In three of Ray Allen's four games since returning from injury last week, the Celtics guard has come off the bench. It's a departure for one of the league's best shooters ever and a player who was a star for many years, but also the sort of thing that a professional like Allen does for the good of the team. As was reported last week, he requested to come off the bench, largely to accomodate young guard Avery Bradley, who had excelled in his absence.
"I don't think it can happen for me to ultimately be comfortable with these 11 or so games we have left because none of us are getting into routines as far as settling in and what are roles are, getting practice time, understanding rotations and chemistry," Allen said prior to the Celtics 103-79 win over the Philadelphia 76ers in which he scored 10 points in 28 minutes off the bench. "You just adapt the best way you can."
Allen goes on to discuss coming off the bench in the context of his career — he's a free agent this summer — but it's clear that most of his concern with this particular situation relates to the messiness of the compressed schedule. Without practice time or an extended period to ease into a new rotation, the Celtics have to figure things out during games. That's particularly tough on Allen, who's been used to one routine for more than a decade. Everyone has to adjust, but he has to do the most work.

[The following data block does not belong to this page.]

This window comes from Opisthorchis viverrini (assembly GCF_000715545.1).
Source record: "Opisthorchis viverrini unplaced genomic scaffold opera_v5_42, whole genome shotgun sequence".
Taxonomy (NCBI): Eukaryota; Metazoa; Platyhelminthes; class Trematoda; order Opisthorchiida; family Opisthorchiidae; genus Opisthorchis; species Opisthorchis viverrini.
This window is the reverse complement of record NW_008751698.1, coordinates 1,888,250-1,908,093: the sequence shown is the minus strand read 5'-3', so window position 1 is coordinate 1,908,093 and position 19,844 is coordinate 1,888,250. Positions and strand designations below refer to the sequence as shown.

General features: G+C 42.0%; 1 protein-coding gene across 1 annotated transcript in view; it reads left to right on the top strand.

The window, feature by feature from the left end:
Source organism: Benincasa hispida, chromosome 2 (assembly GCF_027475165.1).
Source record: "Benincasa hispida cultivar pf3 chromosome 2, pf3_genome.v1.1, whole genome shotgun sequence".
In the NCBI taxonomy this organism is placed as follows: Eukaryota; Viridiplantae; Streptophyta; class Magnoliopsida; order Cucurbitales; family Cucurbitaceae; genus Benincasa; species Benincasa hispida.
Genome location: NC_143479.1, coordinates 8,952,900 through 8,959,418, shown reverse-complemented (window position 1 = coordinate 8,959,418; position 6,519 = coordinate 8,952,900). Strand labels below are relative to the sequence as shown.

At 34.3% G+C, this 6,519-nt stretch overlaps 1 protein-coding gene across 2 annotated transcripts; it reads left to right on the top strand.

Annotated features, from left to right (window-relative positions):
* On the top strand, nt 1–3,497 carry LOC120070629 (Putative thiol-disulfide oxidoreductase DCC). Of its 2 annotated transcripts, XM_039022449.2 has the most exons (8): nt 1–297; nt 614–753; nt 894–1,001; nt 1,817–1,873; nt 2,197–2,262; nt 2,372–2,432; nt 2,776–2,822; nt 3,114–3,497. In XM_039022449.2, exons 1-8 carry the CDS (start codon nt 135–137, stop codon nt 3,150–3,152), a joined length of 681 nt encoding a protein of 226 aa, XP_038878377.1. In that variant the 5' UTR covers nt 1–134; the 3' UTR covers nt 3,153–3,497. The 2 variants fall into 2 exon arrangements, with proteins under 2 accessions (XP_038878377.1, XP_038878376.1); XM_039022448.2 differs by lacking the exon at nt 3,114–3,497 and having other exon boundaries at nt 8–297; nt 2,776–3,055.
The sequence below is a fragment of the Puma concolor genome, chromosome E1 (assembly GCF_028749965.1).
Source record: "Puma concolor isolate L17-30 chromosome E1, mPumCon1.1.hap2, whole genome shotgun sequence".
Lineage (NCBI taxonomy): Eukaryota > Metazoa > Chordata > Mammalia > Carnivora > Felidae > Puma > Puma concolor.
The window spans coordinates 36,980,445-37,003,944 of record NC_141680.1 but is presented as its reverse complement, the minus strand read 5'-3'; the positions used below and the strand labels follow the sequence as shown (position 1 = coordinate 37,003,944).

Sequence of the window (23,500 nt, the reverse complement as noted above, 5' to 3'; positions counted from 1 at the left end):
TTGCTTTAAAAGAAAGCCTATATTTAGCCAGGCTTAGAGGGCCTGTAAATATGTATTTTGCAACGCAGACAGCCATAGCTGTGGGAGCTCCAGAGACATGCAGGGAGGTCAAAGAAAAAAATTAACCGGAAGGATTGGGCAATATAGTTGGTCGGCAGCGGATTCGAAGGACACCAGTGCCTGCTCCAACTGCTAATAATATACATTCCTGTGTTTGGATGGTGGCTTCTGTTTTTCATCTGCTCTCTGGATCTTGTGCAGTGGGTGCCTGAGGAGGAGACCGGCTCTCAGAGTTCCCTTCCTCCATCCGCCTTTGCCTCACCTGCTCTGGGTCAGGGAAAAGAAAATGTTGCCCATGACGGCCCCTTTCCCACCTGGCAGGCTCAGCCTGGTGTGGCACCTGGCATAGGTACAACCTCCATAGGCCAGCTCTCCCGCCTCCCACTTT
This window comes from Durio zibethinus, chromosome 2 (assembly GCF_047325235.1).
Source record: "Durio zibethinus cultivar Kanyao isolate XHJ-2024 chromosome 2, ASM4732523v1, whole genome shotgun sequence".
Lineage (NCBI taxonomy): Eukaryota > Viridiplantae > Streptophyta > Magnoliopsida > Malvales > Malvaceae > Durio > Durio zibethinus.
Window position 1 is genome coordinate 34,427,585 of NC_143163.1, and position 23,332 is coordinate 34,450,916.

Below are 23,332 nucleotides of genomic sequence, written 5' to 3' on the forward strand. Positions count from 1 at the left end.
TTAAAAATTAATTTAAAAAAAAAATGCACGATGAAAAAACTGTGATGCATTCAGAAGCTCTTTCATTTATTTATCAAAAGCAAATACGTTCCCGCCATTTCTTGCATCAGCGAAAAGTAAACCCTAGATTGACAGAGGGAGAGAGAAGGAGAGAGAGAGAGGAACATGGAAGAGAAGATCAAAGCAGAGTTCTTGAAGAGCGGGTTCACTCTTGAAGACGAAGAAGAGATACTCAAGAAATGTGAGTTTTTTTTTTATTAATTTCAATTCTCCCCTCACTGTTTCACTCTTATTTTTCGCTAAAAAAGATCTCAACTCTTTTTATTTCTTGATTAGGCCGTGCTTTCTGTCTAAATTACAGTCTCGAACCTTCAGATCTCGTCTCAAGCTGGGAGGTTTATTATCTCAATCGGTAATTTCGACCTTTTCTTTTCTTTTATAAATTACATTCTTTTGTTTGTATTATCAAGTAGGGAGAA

It'd be easy to complain, but these Celtics have always been at their best when they put aside petty arguments and act as professionally as possible. It's a sign of maturity. Based on standards of seniority, Allen could very well claim his starting spot and expect Bradley to return to the bench. But that's not what's best for Boston right now.
Whether or not it's a good decision for Allen as he searches for a new contract is another question. But trusting that things will work out and trying to maximize his team's production in the short term could end up as the best thing for his future, too. Only time will tell.